Priecel et al. demonstrated that CNTs as a support of Ru improve DMF yield and shorten the reaction time from 3 h to 1 h compared to carbon as a support. This owing to the superior accessibility of pores in carbon nanotubes, together with an electronic promotional effect in the carbon nanotubes, appears to be responsible for the superior activity of the catalysts supported on carbon nanotubes [67
Ricardo et al. reported that Ru supported on materials with a high isoelectric point (basic), such as ceria, magnesia-zirconia and ɤ-alumina, results in a high yield of DHMTHF as compared to a low-isoelectric-point (acidic) support, such as SiO2
, for selective hydrogenation of HMF [89
]. This demonstrates that the basicity of the catalyst support favours the formation of ring hydrogenation of DHMF to DHMTHF. In contrast, the acidic support favours the formation of ring-opening products, such as 1,2,5-hexanetriol.
The effect of different supports on a palladium catalyst for the hydrogenation of HMF was studied by Cai et al. [90
]. Acidic Pd/ɤ-Al2
show a similar activity as that of Pd/C, apart from the selectivity towards DHMTF, which is higher than that of Pd/C, suggesting that the acidity of the support influences the product’s selectivity. When the reaction is prolonged to 3 h, the final product is mainly DHMTHF due to the saturation of the C=C bond in DHMF (Scheme 2
). As for Pd/TiO2
, DHMF is the main product even when the reaction time is prolonged. It is speculated that by dispersing the metal on the reductive support (TiO2
), the metal catalyst demonstrates the potential for selectively hydrogenating the carbonyl group without affecting the C=C bond 89]. In the case of Pd/HT catalyst, the basic HT support is found to restrain the dehydration reaction and inhibits the hydrogenation activity of Pd. It is also reported that HT could induce ring opening, C–O dissociation and other side reactions [91
]. An extensive review on the effect of the support used and the kinetic modelling of HMF transformation into DMF has been performed by Maki et al. [92
] and Esteves et al. [93
6. The Role of Solvents
The medium of reaction also plays an important role in determining the reactivity or the product yield in a chemical reaction, especially the hydrogenation of HMF [68
]. Usually, a solvent like water is preferable since it is a green solvent and no extra precaution is needed to handle it as a waste. However, not all reactions are suitable with water as the solvent. In general, a solvent can be divided into three different categories: polar protic, polar aprotic and non-polar. Polar protic solvents often display hydrogen bonding and have acidic hydrogen. These solvents have a high dielectric constant and polarity for instant water, formic acid, methanol, butanol and propanol. These types of solvents are most likely to participate in the reaction. Polar aprotic solvents lack hydrogen bonds and have moderate-to-high dielectric constants. They do not participate in the reaction, as they are relatively free in solution, making them more reactive. Common examples of such solvents are acetone, acetonitrile, THF and DMSO. Non-polar solvents are solvents such as hexane, benzene and toluene that have low dielectric constants and are not good solvents for a charged species.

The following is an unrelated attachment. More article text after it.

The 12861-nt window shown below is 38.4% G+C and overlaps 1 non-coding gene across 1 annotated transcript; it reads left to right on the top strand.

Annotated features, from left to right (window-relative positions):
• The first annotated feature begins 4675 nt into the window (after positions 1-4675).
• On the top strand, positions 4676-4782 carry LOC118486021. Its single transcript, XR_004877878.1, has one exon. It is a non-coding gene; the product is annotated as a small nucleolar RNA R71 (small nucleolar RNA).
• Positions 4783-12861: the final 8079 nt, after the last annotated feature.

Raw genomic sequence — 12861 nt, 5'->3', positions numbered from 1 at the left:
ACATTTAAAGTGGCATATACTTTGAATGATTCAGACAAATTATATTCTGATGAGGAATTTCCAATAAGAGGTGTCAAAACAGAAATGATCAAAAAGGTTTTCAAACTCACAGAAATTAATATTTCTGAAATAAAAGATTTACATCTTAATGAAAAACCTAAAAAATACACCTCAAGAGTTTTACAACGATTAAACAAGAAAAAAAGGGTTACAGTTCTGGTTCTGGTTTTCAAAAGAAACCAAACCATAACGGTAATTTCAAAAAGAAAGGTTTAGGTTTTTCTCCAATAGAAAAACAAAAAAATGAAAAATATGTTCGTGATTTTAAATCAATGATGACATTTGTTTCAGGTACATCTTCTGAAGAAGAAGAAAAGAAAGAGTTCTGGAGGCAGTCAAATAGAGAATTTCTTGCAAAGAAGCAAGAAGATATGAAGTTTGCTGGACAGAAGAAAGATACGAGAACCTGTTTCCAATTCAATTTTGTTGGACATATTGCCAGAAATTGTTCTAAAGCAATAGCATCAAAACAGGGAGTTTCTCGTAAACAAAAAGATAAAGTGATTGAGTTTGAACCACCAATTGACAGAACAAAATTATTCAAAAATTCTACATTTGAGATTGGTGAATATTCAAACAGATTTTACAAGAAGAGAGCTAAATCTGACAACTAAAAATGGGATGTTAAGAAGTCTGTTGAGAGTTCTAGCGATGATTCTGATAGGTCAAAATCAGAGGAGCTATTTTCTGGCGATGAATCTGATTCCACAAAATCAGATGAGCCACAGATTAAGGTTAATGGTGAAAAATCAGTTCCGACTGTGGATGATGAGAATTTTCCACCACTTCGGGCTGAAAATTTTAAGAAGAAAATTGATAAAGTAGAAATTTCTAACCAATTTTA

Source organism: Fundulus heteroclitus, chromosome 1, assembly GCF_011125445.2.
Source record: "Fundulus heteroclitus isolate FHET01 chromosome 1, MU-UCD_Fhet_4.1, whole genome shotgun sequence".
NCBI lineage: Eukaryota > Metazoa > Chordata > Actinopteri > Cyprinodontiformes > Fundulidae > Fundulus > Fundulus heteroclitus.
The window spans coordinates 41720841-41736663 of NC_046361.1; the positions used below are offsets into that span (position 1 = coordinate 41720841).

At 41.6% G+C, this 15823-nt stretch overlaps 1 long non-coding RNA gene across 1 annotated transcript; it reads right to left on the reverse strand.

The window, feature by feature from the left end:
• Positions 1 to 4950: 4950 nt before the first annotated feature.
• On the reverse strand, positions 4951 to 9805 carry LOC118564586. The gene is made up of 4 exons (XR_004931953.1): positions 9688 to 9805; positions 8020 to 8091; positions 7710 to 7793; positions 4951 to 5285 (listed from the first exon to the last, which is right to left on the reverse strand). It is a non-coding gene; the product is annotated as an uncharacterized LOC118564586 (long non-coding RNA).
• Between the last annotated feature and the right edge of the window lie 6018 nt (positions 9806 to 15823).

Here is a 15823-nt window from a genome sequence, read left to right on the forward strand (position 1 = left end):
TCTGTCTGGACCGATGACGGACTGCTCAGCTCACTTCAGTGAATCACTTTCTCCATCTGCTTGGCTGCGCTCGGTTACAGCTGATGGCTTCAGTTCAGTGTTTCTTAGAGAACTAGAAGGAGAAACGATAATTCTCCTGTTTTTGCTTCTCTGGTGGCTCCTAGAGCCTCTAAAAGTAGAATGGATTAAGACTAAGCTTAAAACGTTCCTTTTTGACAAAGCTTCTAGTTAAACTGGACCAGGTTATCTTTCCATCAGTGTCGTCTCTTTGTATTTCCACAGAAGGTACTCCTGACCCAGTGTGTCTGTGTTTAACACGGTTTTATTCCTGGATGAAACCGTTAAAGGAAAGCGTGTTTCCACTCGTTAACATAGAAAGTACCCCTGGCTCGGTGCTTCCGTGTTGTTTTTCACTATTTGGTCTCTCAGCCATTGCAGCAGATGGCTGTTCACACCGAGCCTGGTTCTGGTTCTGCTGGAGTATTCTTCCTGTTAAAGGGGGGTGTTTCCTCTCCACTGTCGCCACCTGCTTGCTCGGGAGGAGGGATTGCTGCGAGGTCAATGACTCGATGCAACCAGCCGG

A recent study by Chatterjee et al. [94
] showed that a solvent with negative delta (δ) values that is capable of accepting electrons shows higher conversion of HMF. However, as the δ value increased, the conversion of HMF decreased. The authors suggested that solvent adsorption leads to the partial blocking of metal active sites. In addition, a neutral medium was preferred over a basic or an acidic medium. Water was also found to be superior to other organic solvents used for the conversion of HMF and the production of DHMF [91
The study of the effect of solution-phase acidity on the selectivity for the hydrogenation of HMF was performed by Alamillo et al. [89
]. Treatment of the HMF feed with resin led to an increase of over 20% in the selectivity of DHMTHF using Ru catalyst. The treatment with resin resulted in an increase in pH, and the increment in pH suggested that the minor impurities of acid mixed with HMF decrease the selectivity to DHMTHF. The influence of the addition of specific types of acid on the hydrogenation of HMF was also studied [89
]. Levulinic acid and H2
were added to the reaction mixture, and the addition of levulinic acid led to a decrease in DHMTHF yield, while H2
resulted in a significant decline in DHMTHF selectivity from 76% to 9%. It was suggested that HMF and DHMF undergo acid-catalysed degradation, thus leading to low selectivity [89
The study of the hydrogenation of HMF using different solvents was also carried out by Alamillo et al. using a water-1-butanol biphasic system, water, a mixture of THF and water and THF-alcohol [89
]. It was found that HMF and DHMF are completely converted in each of the reactions. The selectivity of DHMTHF decreased when pure water was used, indicating the presence of additional degradation pathways in the presence of water. Detailed reviews on the effect of solvents were discussed by Wang et al. [95